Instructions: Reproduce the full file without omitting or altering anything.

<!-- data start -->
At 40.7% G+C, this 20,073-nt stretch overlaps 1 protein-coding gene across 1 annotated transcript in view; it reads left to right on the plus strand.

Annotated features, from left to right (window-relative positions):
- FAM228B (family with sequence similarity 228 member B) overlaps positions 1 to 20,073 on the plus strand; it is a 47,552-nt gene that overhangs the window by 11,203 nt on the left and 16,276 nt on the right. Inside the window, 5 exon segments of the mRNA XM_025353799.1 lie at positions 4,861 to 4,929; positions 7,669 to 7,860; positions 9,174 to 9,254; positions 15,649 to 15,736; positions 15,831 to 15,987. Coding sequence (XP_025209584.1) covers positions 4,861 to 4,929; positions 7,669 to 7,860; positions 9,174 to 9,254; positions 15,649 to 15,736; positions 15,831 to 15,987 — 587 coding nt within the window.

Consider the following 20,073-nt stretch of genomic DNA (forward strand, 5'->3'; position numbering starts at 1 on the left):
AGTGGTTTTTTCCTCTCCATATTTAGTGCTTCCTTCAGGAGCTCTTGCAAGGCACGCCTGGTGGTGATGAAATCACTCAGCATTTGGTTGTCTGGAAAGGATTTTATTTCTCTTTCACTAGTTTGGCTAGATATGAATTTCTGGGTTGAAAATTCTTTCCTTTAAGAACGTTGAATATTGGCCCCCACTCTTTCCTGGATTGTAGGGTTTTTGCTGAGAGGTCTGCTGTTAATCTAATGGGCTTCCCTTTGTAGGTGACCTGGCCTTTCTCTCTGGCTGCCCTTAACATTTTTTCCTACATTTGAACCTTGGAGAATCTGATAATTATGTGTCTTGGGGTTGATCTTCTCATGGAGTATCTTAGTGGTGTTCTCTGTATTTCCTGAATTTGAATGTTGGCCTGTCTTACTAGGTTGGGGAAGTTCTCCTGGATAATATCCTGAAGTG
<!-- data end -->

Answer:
At 40.7% G+C, this 20,073-nt stretch overlaps 1 protein-coding gene across 1 annotated transcript in view; it reads left to right on the plus strand.

Annotated features, from left to right (window-relative positions):
- FAM228B (family with sequence similarity 228 member B) overlaps positions 1 to 20,073 on the plus strand; it is a 47,552-nt gene that overhangs the window by 11,203 nt on the left and 16,276 nt on the right. Inside the window, 5 exon segments of the mRNA XM_025353799.1 lie at positions 4,861 to 4,929; positions 7,669 to 7,860; positions 9,174 to 9,254; positions 15,649 to 15,736; positions 15,831 to 15,987. Coding sequence (XP_025209584.1) covers positions 4,861 to 4,929; positions 7,669 to 7,860; positions 9,174 to 9,254; positions 15,649 to 15,736; positions 15,831 to 15,987 — 587 coding nt within the window.

Consider the following 20,073-nt stretch of genomic DNA (forward strand, 5'->3'; position numbering starts at 1 on the left):
AGTGGTTTTTTCCTCTCCATATTTAGTGCTTCCTTCAGGAGCTCTTGCAAGGCACGCCTGGTGGTGATGAAATCACTCAGCATTTGGTTGTCTGGAAAGGATTTTATTTCTCTTTCACTAGTTTGGCTAGATATGAATTTCTGGGTTGAAAATTCTTTCCTTTAAGAACGTTGAATATTGGCCCCCACTCTTTCCTGGATTGTAGGGTTTTTGCTGAGAGGTCTGCTGTTAATCTAATGGGCTTCCCTTTGTAGGTGACCTGGCCTTTCTCTCTGGCTGCCCTTAACATTTTTTCCTACATTTGAACCTTGGAGAATCTGATAATTATGTGTCTTGGGGTTGATCTTCTCATGGAGTATCTTAGTGGTGTTCTCTGTATTTCCTGAATTTGAATGTTGGCCTGTCTTACTAGGTTGGGGAAGTTCTCCTGGATAATATCCTGAAGTG